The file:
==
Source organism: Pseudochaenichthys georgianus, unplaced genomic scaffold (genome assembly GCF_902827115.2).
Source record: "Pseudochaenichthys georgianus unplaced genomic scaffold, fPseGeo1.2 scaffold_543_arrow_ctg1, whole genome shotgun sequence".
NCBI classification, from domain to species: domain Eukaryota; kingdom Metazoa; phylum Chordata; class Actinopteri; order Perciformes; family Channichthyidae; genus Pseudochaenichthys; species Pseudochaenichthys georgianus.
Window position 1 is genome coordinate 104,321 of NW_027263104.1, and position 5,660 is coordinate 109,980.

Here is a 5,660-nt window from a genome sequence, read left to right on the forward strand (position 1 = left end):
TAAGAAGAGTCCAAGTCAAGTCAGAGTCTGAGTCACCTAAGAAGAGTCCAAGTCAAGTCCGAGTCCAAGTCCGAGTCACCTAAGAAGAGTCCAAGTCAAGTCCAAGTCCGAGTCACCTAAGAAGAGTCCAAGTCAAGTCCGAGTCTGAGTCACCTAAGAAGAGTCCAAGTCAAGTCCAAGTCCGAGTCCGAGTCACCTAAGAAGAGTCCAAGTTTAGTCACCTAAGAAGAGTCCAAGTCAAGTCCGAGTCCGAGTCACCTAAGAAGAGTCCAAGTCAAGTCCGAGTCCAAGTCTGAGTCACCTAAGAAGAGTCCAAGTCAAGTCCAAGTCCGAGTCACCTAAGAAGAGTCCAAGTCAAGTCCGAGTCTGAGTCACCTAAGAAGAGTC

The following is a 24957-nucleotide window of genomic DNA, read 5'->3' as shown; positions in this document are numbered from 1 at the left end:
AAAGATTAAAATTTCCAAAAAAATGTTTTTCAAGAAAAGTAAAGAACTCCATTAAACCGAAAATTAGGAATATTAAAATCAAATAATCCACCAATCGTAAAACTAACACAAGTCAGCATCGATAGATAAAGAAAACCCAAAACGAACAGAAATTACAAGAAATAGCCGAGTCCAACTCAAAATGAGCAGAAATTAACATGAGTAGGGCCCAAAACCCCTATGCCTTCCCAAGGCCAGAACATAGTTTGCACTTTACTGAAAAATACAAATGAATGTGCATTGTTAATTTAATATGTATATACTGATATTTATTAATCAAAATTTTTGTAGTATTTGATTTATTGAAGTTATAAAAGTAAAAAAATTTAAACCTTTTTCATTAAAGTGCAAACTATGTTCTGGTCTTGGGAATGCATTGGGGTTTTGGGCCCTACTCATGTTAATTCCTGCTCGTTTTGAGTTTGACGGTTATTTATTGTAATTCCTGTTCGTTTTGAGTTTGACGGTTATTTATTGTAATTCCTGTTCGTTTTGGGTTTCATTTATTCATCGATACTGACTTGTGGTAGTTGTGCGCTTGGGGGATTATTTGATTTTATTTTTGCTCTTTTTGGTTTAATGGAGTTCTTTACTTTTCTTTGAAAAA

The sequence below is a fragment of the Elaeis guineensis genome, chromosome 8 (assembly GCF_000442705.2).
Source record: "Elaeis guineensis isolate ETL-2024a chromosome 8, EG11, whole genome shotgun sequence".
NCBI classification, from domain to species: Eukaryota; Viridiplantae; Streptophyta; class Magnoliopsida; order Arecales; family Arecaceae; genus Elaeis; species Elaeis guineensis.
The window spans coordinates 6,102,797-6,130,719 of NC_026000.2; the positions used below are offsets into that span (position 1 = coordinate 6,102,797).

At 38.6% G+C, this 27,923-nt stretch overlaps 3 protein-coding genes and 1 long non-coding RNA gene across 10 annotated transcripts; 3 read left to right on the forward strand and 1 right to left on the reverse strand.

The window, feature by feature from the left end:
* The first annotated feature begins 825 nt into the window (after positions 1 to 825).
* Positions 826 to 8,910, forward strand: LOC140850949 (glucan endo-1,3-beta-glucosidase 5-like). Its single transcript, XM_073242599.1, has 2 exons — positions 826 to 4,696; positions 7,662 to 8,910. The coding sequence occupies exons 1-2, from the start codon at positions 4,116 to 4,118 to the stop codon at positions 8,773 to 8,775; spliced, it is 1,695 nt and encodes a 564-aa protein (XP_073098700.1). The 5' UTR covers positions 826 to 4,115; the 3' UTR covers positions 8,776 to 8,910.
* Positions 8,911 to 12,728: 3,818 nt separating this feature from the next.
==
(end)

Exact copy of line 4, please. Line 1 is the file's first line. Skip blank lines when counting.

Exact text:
Window position 1 is genome coordinate 104,321 of NW_027263104.1, and position 5,660 is coordinate 109,980.